At last week’s kickoff meeting behind the gates at Sherwood, the most votes went to Ventura-based The Young and The Brave Foundation, which helps young adults, children and families diagnosed with all forms of cancer.

“It’s a big deal,” Matt Coulter, the foundation’s co-founder and executive director, said of the $10,000 donation. “We really work to make sure that every penny that comes in really counts, and this is a lot of pennies.”

Coulter’s nonprofit came out on top over two challengers: the Southeast Ventura County YMCA and The Jonas Project, an organization dedicated to helping military veterans launch and expand their own businesses. Both organizations will be invited to return to a future 100 Men event, Ekstrand said.

Ronnie Stone, Southeast YMCA CEO, said the sting of not receiving the big check was lightened by the quality time he and Megan Glynn, the Y’s recently hired senior director of advancement, spent with a roomful of potential donors.

“See all these people? There’s more than enough people here to help support all of these causes,” he said. “This is an opportunity to tell people what we do.”

Glynn, who made a pitch for the Y’s new water safety initiative, said she didn’t mind being one of the only women in the room.

“I love it,” she said. “I can hang with the guys.”

Before voting, members spoke individually with representatives of the nonprofits while they dined on appetizers and sipped from glasses of wine, beer and scotch, all donated.

Ekstrand, a 2007 graduate of Oaks Christian High School, is no stranger to philanthropy. His fiancee, Morgan Evans, is a close associate of Dole CEO David Murdock. The pair has helped the local billionaire put on fundraisers for organizations like the YMCA, Bethany Christian School and Children’s Hospital Los Angeles, Ekstrand said.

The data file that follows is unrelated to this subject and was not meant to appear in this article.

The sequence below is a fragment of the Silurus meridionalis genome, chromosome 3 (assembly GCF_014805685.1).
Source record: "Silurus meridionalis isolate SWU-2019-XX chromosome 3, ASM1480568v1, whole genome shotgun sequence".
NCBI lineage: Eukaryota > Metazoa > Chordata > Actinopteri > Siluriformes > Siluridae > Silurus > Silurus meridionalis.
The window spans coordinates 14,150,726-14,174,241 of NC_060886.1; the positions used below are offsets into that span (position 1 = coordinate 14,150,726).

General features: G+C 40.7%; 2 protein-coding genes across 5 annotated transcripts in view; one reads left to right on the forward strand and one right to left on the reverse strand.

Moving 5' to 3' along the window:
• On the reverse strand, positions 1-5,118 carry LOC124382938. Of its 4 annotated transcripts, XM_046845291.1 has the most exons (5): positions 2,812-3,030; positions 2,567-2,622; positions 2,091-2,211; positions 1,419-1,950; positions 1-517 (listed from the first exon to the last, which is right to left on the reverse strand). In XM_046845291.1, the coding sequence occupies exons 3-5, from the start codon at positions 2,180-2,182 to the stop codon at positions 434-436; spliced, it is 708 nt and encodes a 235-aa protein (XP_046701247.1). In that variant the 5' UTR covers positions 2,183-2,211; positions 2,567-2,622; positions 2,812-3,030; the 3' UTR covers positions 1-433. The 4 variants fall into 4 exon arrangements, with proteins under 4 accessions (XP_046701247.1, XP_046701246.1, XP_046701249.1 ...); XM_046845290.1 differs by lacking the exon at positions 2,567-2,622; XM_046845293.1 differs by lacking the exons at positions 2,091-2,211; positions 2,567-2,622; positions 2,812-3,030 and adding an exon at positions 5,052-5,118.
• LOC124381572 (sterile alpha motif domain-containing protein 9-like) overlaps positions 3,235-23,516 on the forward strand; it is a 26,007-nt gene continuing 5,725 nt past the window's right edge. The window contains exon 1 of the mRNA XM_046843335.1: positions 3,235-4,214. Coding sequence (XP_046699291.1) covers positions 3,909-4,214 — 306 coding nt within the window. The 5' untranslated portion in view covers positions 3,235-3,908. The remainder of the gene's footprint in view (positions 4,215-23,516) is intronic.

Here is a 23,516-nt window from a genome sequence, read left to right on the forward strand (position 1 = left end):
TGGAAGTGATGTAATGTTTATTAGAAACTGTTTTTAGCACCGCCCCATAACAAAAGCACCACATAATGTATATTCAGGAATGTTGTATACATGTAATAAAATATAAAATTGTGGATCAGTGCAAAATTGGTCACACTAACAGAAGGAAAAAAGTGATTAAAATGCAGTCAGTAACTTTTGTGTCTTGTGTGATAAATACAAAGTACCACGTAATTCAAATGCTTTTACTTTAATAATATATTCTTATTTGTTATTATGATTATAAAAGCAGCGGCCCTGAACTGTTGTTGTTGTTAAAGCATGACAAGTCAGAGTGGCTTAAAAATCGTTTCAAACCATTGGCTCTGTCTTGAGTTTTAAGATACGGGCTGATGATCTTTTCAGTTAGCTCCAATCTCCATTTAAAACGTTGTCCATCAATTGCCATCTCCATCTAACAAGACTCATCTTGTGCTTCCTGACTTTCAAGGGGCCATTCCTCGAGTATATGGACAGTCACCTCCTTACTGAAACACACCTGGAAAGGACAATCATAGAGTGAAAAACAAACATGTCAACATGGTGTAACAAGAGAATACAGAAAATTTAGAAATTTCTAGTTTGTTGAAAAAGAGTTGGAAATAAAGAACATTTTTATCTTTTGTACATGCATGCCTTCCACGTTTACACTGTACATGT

After hearing about the 100 Men concept from an employee, Ekstrand, CEO of Invictus Asset Management in Agoura Hills, turned to social media—and to his contacts at Sherwood—to organize a local chapter. Last week’s inaugural gathering included about 75 members, most of whom knew Ekstrand personally.

“If we can get over 200 members, then we can do a first, second and third prize,” he said.

Which organizations get a chance to talk to the men depends on the members themselves and a little bit of luck.

“When a member signs up, they’re allowed to nominate three charities, then we just put them all in a hat and pick three,” Ekstrand said.

Though the goal is to support charities that serve the Conejo Valley, the group isn’t being overly restrictive. The Jonas Project, for example, is based in Long Beach but supports troops nationwide.

The next meeting of 100 Men Who Give A Damn is scheduled to take place in September at a still-to-be determined location. Ekstrand is looking for a venue willing to donate space, with the goal being to keep costs to a bare minimum so every dollar raised can go to charity.

To become a member, go to www.100menconejovalley.com. The only requirement to join is a commitment of $400 for the year, which will go directly to the charities.